The Value of an Education

Contrary to popular belief, having to take out a loan in college is O.K. Many students shy away from taking out a loan, and end up either stretching themselves very thin, or eliminating the prospect of college entirely. As an admissions counselor, I am sometimes very saddened by this, because it means that a student with great potential will miss out on opportunities that will affect his or her future. So in order to try and convince students otherwise, I try and help them look at the situation with a different perspective.

Unfortunately, college is expensive, and students rarely wind up with a full ride to their most prized institution. As a result, taking out loans for the purpose of gaining value has become normal for adults. Value items might consist of taking out a loan to attend college, buy a house, or buy a new car. The good thing about taking out a loan for college is that you are investing in your future. You won’t necessarily see this investment up front, but you will be more valuable as a college graduate than you would ever be as an adult with a high school diploma. The amount of monetary value that you would gain will increase with every degree you get. PhD students make more than Master’s students, Master’s more than Bachelor’s, and Bachelor’s more than Associate’s.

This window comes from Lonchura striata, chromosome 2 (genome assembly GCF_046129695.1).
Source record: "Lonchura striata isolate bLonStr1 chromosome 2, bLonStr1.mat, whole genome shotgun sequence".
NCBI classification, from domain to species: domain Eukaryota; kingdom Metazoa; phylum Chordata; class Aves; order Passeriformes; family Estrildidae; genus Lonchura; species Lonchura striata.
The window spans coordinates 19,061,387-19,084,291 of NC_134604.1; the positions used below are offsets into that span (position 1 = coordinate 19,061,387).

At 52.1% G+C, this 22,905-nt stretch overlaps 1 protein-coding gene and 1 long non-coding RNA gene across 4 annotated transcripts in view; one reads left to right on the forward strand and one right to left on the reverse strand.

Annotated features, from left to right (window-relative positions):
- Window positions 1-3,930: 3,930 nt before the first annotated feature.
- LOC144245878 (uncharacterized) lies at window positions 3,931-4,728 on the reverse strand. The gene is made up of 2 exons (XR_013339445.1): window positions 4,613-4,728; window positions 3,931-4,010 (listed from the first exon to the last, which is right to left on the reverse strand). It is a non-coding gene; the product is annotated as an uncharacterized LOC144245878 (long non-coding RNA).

A shocking statistic- students who graduate from college will, over a lifetime, make over 1 million more than a high school graduate. Read this article for more information: http://latimesblogs.latimes.com/money_co/2011/08/college-gradutates-pay.html

As a college graduate and a student who had to take out a loan for college, I really do encourage you to consider the benefits of going to college- whatever that may cost. Work hard in your high school careers to get the highest GPA you can, and get involved in your school’s extracurricular activities. Those two items alone should help increase your chances of being admitted to an institution and receiving some sort of academic aid. If loans become your last resort, of course, learn about what a loan is and the types you can have, the consequences of taking out a loan, and plan out how you think you will be able to pay off your loan.

-Cassie

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